Since the timber originally earmarked for the project had vanished, I decided to buy some kiln-dried oak instead. Suitable locally grown wood wasn't available, so instead I did the next best thing and bought some that had been PEFC certified (indicating that it had come from sustainably and responsibly managed forests) from a local timber merchant.
The boards were joined and glued without using dowels or biscuits, as they can look awful if carved into by accident. Once the board had been sanded the design was drawn on and then it went with me in September 2015 to the Fresh Arts Festival.
|Carving at 'Fresh Arts', with music provided by the 'Gasmen' choir. Photo by Ruth Sidgwick|
a welcome activity at that time.
After the festival, I continued to carve the panel but was still undecided about using braille. Alan Michael Rayner had previously pointed out that there was more than one kind of braille and that, if I wished to use it, it was worth getting experienced advice.
One evening, sitting in the pub, I mentioned the project to my friend Steph. He reminded me that he was currently involved in a project to design a Kindle for blind people and then said that the group was meeting soon and that several braille users would be there. He invited me to join them.
That was how I came to meet the Bristol Braillists, who provided a lot of helpful information and expertise during a very interesting evening indeed. It's very rare, I would imagine, that a sighted artist gets to sit with five blind people and to chat about how they interact with the world and how an artwork could be made more accessible for them.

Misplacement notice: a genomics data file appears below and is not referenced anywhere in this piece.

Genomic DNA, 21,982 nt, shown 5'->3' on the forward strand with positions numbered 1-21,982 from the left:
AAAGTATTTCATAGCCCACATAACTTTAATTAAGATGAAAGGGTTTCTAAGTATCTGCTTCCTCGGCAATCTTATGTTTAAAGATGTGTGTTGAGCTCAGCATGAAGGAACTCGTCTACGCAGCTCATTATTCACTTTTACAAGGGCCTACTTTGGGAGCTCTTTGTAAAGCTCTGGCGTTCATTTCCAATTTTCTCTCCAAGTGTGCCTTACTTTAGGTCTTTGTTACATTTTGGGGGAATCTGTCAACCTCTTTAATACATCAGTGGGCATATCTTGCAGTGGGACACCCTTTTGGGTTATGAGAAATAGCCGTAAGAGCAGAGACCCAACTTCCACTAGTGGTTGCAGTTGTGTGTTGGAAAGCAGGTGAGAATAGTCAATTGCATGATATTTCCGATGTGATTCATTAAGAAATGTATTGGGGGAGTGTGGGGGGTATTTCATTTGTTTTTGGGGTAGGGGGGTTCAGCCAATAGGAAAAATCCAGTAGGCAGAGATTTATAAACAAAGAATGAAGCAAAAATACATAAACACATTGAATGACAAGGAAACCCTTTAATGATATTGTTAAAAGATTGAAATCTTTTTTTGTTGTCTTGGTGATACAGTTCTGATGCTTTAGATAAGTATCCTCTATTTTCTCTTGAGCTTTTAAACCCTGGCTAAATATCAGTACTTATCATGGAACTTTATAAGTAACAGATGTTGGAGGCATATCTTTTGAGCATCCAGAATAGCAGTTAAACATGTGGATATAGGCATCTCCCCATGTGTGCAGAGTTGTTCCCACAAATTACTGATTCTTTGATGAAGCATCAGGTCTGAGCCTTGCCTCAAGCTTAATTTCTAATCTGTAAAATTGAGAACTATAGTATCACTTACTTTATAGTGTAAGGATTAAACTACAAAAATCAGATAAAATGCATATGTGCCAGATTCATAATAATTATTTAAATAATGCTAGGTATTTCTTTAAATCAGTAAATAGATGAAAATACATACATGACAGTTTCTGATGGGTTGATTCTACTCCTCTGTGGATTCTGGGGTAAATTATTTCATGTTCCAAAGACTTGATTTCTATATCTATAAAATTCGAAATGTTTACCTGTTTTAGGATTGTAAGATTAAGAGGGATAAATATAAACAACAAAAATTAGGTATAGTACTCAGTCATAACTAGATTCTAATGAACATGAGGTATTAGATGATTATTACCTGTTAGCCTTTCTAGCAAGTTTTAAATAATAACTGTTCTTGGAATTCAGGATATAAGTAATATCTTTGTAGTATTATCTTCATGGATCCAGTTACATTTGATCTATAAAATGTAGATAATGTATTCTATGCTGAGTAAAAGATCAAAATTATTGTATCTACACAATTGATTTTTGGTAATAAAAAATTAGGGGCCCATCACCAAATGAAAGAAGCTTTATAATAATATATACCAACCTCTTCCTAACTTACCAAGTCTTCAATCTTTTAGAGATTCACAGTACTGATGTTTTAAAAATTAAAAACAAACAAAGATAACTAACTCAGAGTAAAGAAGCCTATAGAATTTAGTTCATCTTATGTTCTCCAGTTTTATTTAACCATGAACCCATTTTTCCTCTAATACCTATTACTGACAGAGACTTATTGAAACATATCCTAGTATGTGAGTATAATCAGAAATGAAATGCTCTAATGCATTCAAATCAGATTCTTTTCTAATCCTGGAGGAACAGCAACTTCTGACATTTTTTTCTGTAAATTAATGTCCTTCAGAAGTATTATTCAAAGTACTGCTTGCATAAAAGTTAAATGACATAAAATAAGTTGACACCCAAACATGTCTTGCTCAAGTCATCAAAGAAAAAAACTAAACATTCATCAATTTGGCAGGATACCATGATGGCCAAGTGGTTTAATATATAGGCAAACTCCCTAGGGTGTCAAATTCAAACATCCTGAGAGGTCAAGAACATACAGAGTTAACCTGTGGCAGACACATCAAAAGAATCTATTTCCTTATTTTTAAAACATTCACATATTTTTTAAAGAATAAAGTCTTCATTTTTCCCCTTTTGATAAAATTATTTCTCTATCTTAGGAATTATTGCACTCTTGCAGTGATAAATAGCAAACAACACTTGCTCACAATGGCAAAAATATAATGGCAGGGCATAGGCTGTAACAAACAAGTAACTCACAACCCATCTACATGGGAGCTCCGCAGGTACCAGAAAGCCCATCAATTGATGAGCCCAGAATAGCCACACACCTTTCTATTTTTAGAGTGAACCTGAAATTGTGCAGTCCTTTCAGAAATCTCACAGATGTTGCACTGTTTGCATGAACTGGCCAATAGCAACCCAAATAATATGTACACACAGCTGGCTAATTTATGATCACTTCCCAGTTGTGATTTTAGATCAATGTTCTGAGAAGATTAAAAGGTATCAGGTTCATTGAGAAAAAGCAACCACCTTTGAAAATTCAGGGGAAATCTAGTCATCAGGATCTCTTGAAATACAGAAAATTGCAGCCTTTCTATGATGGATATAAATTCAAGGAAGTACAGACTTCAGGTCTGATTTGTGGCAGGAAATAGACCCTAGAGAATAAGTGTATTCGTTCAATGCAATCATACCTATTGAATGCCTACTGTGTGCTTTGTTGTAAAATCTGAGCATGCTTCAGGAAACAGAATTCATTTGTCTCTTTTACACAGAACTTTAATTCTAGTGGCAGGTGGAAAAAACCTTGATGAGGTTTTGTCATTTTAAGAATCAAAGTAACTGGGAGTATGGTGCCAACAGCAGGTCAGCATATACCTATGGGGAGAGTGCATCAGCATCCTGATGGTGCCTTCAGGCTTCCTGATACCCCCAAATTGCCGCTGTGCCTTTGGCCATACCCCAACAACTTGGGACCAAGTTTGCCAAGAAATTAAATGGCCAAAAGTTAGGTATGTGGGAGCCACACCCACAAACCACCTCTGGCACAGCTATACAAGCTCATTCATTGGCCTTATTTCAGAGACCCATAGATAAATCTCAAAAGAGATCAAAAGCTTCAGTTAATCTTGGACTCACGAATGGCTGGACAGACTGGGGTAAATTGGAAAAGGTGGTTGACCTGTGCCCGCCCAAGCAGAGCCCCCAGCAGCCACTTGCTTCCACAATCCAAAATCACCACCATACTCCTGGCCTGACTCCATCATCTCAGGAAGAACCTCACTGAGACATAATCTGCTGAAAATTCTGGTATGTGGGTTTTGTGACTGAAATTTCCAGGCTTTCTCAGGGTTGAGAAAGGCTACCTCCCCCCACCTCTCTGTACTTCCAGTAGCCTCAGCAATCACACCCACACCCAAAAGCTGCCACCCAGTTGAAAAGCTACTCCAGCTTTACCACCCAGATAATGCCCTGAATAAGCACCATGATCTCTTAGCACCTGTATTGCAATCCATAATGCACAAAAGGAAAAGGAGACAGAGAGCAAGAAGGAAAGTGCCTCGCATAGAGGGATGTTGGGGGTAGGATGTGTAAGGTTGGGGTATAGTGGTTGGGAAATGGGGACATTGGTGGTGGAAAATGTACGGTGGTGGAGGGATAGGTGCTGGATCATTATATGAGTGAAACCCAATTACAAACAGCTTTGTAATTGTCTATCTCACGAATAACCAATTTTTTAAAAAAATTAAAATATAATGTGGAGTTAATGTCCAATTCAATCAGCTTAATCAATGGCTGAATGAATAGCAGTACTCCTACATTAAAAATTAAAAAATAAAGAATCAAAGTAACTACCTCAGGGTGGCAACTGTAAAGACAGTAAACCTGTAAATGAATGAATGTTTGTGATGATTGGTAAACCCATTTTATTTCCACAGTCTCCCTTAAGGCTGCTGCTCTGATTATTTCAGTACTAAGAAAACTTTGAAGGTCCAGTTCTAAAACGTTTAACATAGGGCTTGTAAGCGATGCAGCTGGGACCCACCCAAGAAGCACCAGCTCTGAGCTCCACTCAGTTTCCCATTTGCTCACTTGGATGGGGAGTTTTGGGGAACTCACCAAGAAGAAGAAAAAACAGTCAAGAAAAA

One story from the evening stood out for me. I was told about a young woman, blind from birth, who was asked to draw a bus. She drew three straight lines. The first was the step, the second her route up the aisle of the bus and the third the pole that she held on to. The rest of the bus was irrelevant to her as she couldn't feel her way around it all.
I also found out that some blind people have a name for sighted people: 'light dependants'. Very true!
The braillists at the meeting came up with several good ideas and points. Hazel noted that someone who is blind may not have any reference for what is portrayed in a representational carving; a landscape has never been seen by some blind people. Dave thought that metal pins could be used to represent the braille dots - an idea that I later used.
Later, when I had begun carving the main panel, Paul and Hazel Sullivan from the Braillists group very kindly came to my workshop and tried out the panel to check it for 'usability'. It was very interesting to hear their comments and Paul had typed out, on a braille typewriter, the wording that I wanted to use. This meant that I could drill straight through the dots on the printed card, so using it as a template.
I used brass jeweller's ball-head pins to make the braille dots, each snipped to length and then glued into an individually drilled and recessed hole - over 1600 pins!